Section: Opinion

More than just physical violence

Limited conversation on dating abuse excludes the various emotional and psychological aspects

If you ask most people what they think of when they hear the term “dating violence,” chances are you’ll hear lots of pitying descriptions of battered women, etched with black and blue bruises, bearing swollen lips and broken noses as battle scars.

Well-intended dialogue about intimate partner violence — including discussions prevalent throughout Take Back The Night and other all-campus awareness events — often perpetuates this characterization of abuse as primarily physical.

There is perpetual emphasis on the feelings of physical violation and the lack of safety survivors often experience in the aftermath of romantic and sexual abuse. 

As a survivor of dating violence, I greatly appreciate the campus-wide attention  that this issue is receiving. Yet I think we need to broaden the scope of our understanding.

Our focus on the physical components of dating violence, while completely merited and legitimate, often occurs at the exclusion of discourse on the psychological violations rampant within abusive relationships.

During this year’s Take Back The Night event, multiple survivors bravely shared their experiences with physical partner violence, eliciting empathetic and thought-provoking discussion.

Still others told stories of emotional abuse, sharing the cruel words spewed by unrelenting perpetrators. However, I noticed something that struck me as unusual, and ultimately silenced me up until this point.

Posters advertising the event, strewn about campus, made ample mentions of physical and sexual violence, as well as offerings of self defense tips and classes. Rarely, if ever, did references to emotional abuse appear, despite its integral part in the cycle of dating violence.

As the week progressed, I noticed that the majority of my fellow emotional violence survivors had not actively attended the Take Back The Night events.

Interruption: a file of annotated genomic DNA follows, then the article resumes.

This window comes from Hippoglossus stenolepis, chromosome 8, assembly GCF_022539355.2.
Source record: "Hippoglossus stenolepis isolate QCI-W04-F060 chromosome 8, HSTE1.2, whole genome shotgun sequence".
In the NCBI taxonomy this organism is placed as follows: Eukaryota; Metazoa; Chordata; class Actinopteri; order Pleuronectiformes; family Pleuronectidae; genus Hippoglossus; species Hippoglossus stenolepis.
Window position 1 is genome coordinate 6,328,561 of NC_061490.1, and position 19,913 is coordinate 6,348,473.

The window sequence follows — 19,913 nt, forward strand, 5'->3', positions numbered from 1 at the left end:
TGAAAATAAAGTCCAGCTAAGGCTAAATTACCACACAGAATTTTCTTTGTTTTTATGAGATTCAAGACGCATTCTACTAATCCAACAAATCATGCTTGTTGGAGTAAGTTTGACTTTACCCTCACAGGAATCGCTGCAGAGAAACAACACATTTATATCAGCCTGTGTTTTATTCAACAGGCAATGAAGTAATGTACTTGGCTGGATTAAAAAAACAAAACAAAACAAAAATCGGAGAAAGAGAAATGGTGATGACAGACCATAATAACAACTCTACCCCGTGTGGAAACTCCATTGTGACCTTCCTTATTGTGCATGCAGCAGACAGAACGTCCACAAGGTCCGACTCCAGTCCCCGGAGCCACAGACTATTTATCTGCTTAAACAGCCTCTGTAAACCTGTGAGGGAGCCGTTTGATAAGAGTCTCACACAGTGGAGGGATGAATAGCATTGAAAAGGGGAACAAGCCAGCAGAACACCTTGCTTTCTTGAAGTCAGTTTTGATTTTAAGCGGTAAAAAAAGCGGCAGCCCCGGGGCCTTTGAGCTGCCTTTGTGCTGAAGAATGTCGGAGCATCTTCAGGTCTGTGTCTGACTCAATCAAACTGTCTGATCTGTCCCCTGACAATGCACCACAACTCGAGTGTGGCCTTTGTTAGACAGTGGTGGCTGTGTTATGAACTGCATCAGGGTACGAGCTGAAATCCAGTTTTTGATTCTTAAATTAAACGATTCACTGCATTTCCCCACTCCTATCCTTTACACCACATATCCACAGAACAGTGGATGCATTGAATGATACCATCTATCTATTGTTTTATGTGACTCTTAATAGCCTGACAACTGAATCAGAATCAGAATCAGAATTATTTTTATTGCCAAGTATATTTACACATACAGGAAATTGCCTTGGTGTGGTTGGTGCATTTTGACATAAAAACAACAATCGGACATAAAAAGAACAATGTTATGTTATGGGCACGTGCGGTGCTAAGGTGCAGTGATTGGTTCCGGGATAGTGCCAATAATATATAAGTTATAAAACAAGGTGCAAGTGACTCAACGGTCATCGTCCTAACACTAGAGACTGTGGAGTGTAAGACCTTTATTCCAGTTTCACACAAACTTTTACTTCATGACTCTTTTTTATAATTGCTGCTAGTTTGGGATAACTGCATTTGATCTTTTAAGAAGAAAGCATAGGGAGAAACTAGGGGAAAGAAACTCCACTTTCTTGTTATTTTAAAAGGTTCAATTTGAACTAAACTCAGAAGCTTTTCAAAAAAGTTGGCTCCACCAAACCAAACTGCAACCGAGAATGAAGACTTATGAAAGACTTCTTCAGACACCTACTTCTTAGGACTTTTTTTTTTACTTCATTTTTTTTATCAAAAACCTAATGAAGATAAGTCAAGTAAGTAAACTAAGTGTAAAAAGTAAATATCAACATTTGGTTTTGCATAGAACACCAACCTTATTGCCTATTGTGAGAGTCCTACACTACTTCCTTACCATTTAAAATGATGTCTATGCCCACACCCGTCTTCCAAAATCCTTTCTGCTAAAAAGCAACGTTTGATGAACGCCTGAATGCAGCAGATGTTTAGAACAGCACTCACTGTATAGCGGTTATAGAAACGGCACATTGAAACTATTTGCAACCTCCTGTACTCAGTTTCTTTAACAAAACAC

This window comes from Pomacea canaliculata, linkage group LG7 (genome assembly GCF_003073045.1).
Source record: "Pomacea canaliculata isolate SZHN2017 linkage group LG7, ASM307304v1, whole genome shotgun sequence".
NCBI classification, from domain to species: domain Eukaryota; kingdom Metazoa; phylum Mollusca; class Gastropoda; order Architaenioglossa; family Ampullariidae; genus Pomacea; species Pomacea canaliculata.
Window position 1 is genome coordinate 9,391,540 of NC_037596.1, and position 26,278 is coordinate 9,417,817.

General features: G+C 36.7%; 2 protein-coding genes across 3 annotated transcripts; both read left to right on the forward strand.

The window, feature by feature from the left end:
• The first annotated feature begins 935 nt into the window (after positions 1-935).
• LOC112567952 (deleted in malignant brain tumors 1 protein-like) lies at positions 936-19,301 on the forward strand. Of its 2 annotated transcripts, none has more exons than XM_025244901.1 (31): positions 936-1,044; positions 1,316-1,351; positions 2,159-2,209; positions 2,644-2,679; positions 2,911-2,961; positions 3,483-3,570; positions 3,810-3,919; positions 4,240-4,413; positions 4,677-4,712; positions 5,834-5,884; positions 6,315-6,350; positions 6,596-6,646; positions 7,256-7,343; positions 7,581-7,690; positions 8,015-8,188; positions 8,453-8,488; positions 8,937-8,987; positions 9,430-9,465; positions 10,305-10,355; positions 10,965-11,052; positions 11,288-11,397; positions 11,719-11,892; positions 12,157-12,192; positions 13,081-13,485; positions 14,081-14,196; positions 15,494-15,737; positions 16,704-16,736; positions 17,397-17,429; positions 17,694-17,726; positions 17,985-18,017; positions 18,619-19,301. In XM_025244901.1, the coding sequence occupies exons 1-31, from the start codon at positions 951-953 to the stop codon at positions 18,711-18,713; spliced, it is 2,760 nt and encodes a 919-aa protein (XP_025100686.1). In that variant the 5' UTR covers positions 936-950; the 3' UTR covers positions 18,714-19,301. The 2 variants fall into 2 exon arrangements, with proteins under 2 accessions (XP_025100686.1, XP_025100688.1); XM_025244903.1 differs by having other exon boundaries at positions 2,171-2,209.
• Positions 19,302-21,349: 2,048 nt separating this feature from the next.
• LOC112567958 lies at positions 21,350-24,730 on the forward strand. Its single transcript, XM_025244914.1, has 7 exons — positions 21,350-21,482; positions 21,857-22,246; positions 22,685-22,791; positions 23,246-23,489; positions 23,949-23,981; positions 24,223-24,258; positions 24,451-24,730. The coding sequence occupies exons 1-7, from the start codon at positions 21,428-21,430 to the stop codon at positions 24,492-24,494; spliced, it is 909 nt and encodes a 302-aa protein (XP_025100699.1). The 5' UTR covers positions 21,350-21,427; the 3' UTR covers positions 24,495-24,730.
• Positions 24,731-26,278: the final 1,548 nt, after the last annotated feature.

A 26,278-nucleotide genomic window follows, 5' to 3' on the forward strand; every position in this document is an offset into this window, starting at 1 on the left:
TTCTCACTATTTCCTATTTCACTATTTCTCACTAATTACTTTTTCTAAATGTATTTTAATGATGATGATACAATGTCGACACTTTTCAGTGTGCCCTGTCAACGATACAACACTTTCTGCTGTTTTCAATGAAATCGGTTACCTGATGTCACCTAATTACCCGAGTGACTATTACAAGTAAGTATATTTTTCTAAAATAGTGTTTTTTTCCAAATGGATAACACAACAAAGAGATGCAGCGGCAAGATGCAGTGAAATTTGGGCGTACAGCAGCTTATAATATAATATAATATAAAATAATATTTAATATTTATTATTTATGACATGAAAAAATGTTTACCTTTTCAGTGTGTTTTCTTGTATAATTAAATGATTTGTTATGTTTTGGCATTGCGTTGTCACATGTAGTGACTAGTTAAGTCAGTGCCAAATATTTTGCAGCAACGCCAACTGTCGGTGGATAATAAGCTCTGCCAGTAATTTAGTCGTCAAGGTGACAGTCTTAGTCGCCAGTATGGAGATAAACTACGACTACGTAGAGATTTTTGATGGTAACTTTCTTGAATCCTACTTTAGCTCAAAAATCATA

When I asked them why, I got essentially the same answer every time — something along the lines of, “I haven’t experienced dating violence; my partner only emotionally abused me.” 

This answer startled me into awareness, and I hope it does the same for you.

Though well-intended, our limited conversations about intimate partner violence are excluding sectors of survivors from the dialogue. What’s worse, this exclusion sends them the message that their experiences aren’t as valid or important as those of physical violence survivors.

There’s a reason why my friends didn’t share their stories, and there’s a reason why, when telling mine, I prioritize the physical violence I endured, despite its paling in comparison to the effects of the emotional abuse that I still feel today. The reason is a fear of disregard, the kind felt every time campus dialogue prioritizes bodily over emotional pain. 

I know, of course, that my experience is not universal, and that plenty of survivors feel most scarred by the physical components of relationship abuse. I also know and appreciate the effort fellow activists put into engaging the campus in discourse over relationship abuse issues.

Still, I ask of you, the student body and faculty, to start paving the way for all survivors to speak out, and to work to erase the notion of a normative physical abuse narrative that dominates our dialogue.   

Hayley Yussman ’18 is an English and political science major from River Forest, Ill. Contact her at


Comments for this article have closed. If you'd like to send a letter to the editor for publication, please email us at